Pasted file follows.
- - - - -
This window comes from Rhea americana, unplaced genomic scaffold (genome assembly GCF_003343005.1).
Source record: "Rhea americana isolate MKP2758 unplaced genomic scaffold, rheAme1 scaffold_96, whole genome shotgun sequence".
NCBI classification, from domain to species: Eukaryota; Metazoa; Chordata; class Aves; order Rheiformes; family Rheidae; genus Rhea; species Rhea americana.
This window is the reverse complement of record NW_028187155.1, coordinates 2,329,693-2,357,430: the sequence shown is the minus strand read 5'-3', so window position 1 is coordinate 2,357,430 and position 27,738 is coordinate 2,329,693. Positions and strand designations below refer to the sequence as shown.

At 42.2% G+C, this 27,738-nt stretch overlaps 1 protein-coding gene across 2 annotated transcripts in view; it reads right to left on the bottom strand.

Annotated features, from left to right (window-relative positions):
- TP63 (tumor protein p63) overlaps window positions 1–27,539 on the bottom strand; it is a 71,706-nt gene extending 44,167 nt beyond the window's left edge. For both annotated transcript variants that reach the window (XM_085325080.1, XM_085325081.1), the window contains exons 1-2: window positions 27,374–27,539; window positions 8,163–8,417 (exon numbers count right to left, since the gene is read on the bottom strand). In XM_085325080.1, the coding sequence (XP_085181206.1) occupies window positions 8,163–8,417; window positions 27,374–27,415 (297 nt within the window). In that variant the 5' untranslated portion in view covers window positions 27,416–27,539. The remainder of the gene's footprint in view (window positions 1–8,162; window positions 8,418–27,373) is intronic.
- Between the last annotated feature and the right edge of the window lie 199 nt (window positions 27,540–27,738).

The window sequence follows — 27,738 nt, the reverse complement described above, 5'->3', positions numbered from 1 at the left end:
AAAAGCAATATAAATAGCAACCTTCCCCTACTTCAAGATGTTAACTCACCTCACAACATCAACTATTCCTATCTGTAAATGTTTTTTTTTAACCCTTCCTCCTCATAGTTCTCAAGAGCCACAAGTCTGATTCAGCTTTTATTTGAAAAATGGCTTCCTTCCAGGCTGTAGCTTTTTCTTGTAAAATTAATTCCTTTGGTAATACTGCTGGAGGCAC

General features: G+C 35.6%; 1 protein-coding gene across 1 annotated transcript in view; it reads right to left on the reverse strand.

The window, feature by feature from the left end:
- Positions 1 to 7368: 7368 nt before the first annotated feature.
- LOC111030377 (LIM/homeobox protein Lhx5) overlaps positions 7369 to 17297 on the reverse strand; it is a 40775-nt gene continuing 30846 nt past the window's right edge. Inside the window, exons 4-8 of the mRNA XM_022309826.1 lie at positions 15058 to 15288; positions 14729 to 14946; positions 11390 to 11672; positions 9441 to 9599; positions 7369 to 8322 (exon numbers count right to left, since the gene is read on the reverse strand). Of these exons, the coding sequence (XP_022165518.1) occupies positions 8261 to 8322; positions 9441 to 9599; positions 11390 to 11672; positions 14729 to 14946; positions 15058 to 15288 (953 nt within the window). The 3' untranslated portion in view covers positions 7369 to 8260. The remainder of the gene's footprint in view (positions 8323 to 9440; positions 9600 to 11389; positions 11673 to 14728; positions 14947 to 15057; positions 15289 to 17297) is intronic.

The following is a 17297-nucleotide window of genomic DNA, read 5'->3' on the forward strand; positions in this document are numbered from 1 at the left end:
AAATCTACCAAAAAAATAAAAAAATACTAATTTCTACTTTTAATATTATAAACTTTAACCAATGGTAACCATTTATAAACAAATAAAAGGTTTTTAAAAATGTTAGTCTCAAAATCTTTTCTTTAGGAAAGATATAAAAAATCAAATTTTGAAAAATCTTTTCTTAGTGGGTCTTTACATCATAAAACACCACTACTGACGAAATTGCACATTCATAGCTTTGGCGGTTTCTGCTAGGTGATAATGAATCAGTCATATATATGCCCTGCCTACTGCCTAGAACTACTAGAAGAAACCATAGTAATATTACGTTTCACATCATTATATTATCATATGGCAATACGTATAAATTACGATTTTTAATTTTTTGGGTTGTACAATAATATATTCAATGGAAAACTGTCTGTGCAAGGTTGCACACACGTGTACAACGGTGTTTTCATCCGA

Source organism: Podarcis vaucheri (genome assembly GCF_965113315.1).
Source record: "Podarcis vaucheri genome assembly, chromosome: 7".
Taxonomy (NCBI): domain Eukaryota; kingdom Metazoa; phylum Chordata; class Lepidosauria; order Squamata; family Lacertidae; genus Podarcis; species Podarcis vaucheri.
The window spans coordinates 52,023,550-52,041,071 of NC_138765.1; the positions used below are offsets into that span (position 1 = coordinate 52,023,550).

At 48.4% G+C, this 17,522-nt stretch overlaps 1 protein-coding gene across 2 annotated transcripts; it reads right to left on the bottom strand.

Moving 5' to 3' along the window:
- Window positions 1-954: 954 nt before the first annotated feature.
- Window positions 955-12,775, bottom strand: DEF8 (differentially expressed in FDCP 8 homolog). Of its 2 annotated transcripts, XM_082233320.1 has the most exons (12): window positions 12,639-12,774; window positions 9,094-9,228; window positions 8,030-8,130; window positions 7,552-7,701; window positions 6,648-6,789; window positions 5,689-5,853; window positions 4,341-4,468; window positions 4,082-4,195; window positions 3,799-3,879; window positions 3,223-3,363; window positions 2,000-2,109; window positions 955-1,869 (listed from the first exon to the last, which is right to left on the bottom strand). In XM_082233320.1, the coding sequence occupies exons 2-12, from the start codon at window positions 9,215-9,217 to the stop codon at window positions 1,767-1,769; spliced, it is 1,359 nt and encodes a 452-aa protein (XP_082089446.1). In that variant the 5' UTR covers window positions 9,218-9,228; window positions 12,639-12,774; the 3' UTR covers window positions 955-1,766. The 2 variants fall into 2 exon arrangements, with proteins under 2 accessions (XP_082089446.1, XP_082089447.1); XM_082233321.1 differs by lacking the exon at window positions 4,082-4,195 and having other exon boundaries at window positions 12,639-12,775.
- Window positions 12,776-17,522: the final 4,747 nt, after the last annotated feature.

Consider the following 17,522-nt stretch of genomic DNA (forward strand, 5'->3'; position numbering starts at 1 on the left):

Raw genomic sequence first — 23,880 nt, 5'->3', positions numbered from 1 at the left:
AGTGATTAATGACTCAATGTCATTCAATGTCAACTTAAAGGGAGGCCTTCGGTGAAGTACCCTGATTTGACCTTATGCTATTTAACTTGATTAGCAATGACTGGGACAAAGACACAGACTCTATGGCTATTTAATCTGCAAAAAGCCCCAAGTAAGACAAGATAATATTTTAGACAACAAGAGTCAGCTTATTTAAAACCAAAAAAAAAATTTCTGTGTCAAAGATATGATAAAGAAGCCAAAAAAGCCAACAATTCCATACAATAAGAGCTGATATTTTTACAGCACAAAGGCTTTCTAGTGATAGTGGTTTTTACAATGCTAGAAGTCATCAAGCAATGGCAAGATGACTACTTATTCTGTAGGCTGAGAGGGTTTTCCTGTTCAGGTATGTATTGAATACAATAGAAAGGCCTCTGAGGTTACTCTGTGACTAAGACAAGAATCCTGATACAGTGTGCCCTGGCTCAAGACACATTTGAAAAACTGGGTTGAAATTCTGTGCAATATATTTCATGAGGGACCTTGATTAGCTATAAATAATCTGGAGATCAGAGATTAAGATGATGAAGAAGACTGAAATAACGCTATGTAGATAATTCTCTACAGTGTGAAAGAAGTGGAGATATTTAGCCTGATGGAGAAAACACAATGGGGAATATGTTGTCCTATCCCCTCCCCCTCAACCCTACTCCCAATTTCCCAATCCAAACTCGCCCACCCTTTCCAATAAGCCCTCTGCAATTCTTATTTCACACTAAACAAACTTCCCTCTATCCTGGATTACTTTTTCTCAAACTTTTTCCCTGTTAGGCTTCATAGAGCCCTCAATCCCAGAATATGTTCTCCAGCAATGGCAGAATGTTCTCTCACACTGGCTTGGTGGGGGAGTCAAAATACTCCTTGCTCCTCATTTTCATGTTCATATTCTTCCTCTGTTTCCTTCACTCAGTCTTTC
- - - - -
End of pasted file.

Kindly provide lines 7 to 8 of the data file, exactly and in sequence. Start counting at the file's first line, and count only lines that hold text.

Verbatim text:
- TP63 (tumor protein p63) overlaps window positions 1–27,539 on the bottom strand; it is a 71,706-nt gene extending 44,167 nt beyond the window's left edge. For both annotated transcript variants that reach the window (XM_085325080.1, XM_085325081.1), the window contains exons 1-2: window positions 27,374–27,539; window positions 8,163–8,417 (exon numbers count right to left, since the gene is read on the bottom strand). In XM_085325080.1, the coding sequence (XP_085181206.1) occupies window positions 8,163–8,417; window positions 27,374–27,415 (297 nt within the window). In that variant the 5' untranslated portion in view covers window positions 27,416–27,539. The remainder of the gene's footprint in view (window positions 1–8,162; window positions 8,418–27,373) is intronic.
- Between the last annotated feature and the right edge of the window lie 199 nt (window positions 27,540–27,738).